The Scientist

» innovation, neuroscience and culture

Most Recent

image: Making Good on Research

Making Good on Research

By | June 1, 2013

Scientists working in developing nations who engage in capacity building find it bolsters the lives of locals and their own work.

0 Comments

image: Misconduct Around the Globe

Misconduct Around the Globe

By | June 1, 2013

Research misconduct is not limited to the developed world, but few countries anywhere are responding adequately.

3 Comments

image: Best Places to Work Industry 2013

Best Places to Work Industry 2013

By | June 1, 2013

Our final survey of the life-science industry workplace highlights the companies—small and large, domestic and international—that are making their researchers feel valued and at home.

2 Comments

image: It Takes a Village

It Takes a Village

By | June 1, 2013

Scientists working in developing countries find that giving back to local communities enriches their own research.

3 Comments

image: BPA Dangers in Pregnancy?

BPA Dangers in Pregnancy?

By | May 28, 2013

Pregnant mice exposed to the chemical used in many plastics have offspring with behavioral abnormalities.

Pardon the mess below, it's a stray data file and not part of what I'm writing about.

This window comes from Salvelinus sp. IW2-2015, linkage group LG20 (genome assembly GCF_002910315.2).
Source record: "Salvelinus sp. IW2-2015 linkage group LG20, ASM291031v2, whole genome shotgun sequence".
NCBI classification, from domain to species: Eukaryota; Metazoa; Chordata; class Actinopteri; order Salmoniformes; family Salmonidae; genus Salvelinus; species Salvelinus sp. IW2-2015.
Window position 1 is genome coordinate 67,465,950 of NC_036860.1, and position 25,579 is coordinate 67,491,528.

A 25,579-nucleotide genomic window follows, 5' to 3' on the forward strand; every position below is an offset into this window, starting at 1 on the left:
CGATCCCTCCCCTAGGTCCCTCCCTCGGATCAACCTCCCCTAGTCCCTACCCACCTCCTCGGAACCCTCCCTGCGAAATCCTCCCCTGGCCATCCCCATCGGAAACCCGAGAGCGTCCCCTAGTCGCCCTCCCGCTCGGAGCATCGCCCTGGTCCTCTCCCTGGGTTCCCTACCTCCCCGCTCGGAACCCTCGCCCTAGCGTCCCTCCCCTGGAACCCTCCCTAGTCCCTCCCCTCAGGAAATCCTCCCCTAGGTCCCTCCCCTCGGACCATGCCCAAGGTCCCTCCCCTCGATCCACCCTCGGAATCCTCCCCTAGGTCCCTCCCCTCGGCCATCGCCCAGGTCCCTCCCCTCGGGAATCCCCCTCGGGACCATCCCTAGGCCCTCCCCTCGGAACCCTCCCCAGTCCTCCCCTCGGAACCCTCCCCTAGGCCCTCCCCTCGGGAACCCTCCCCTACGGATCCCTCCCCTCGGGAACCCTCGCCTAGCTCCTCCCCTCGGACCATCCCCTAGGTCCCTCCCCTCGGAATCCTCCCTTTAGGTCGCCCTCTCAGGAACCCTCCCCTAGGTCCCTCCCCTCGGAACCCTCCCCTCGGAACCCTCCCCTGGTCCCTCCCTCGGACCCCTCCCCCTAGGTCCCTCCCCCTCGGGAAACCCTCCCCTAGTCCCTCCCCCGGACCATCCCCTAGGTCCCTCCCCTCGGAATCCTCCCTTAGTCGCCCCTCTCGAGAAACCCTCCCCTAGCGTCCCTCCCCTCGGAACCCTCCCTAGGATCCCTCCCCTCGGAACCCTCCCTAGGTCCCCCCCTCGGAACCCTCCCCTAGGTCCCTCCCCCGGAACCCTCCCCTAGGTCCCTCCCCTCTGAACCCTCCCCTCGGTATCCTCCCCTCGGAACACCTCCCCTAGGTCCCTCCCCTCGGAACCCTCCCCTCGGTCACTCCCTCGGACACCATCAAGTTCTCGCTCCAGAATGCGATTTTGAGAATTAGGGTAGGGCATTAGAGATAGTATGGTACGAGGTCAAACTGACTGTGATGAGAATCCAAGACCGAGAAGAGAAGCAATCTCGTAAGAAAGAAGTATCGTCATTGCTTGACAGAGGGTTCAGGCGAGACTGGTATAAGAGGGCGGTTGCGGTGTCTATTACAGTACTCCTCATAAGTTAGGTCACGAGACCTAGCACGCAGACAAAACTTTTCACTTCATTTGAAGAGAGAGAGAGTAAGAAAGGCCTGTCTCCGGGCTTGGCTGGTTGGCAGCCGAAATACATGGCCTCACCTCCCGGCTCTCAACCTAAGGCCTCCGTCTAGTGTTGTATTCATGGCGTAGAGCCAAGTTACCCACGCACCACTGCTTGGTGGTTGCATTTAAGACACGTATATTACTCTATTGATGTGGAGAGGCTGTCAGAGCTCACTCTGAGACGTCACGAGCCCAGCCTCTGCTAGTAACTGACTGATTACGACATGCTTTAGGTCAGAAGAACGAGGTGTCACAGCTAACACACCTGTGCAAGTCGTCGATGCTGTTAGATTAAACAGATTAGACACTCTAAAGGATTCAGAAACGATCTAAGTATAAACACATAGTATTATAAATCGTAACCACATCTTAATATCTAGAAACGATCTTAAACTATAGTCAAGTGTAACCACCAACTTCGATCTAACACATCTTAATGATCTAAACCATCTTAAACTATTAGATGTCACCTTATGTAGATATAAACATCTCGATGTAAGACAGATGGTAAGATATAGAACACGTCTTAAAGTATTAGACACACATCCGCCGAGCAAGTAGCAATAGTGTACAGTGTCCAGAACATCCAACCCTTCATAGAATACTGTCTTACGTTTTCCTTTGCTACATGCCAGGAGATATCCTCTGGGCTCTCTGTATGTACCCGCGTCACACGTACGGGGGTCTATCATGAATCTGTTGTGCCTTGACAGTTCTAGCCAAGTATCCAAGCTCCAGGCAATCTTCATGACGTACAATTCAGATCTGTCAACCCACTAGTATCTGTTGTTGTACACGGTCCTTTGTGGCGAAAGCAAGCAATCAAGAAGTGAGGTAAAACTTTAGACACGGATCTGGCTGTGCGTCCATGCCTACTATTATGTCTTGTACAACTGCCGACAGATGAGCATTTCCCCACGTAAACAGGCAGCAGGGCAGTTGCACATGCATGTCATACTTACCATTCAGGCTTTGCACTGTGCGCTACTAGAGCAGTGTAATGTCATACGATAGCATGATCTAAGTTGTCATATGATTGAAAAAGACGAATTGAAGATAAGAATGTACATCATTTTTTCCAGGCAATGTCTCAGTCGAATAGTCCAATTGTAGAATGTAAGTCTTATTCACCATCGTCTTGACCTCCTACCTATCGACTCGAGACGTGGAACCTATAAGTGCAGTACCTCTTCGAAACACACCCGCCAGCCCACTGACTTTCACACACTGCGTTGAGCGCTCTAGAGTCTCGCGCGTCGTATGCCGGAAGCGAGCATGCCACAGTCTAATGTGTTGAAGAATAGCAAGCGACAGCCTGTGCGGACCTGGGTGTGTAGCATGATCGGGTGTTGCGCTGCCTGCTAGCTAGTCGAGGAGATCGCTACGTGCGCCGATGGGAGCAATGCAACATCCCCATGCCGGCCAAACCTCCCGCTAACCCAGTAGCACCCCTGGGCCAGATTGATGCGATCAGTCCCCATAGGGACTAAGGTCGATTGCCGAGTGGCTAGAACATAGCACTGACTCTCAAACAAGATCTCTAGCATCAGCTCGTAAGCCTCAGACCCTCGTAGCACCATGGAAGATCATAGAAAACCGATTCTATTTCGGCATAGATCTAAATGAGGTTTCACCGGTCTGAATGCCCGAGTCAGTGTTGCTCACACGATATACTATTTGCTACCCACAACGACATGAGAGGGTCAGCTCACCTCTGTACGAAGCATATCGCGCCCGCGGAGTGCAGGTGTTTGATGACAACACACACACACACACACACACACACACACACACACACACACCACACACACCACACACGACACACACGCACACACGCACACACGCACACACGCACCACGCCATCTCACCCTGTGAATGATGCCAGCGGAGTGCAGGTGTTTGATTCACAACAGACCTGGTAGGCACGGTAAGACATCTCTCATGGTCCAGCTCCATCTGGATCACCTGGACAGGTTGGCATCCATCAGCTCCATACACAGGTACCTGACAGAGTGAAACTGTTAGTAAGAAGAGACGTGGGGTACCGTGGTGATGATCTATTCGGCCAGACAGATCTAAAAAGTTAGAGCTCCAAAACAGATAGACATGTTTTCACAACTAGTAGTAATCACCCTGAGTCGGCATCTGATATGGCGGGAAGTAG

0 Comments

image: Stroke Patients Improve with Stem Cells

Stroke Patients Improve with Stem Cells

By | May 28, 2013

Long-term stroke patients involved in a small-scale clinical trial of a neural stem-cell therapy show signs of recovery.

0 Comments

image: Distinct Neural Pathway for Itchiness

Distinct Neural Pathway for Itchiness

By | May 24, 2013

Scientists find the molecule that delivers itchiness signals to the brain via a dedicated, and previously unknown, neural pathway.  

0 Comments

image: Behavior Brief

Behavior Brief

By | May 23, 2013

A round-up of recent discoveries in behavior research

1 Comment

image: Watching the Brain Remember

Watching the Brain Remember

By | May 16, 2013

For the first time, researchers visualize zebrafish memory retrieval in real time.

0 Comments

image: Clock Genes Linked to Depression

Clock Genes Linked to Depression

By | May 15, 2013

Patients with major depressive disorder appear to have malfunctioning circadian rhythms, which could lead researchers to new avenues for treatment.

12 Comments

Popular Now

  1. Running on Empty
    Features Running on Empty

    Regularly taking breaks from eating—for hours or days—can trigger changes both expected, such as in metabolic dynamics and inflammation, and surprising, as in immune system function and cancer progression.

  2. Gut Feeling
    Daily News Gut Feeling

    Sensory cells of the mouse intestine let the brain know if certain compounds are present by speaking directly to gut neurons via serotonin.

  3. Government Nixes Teaching Evolution in Turkish Schools
  4. Athletes’ Microbiomes Differ from Nonathletes
AAAS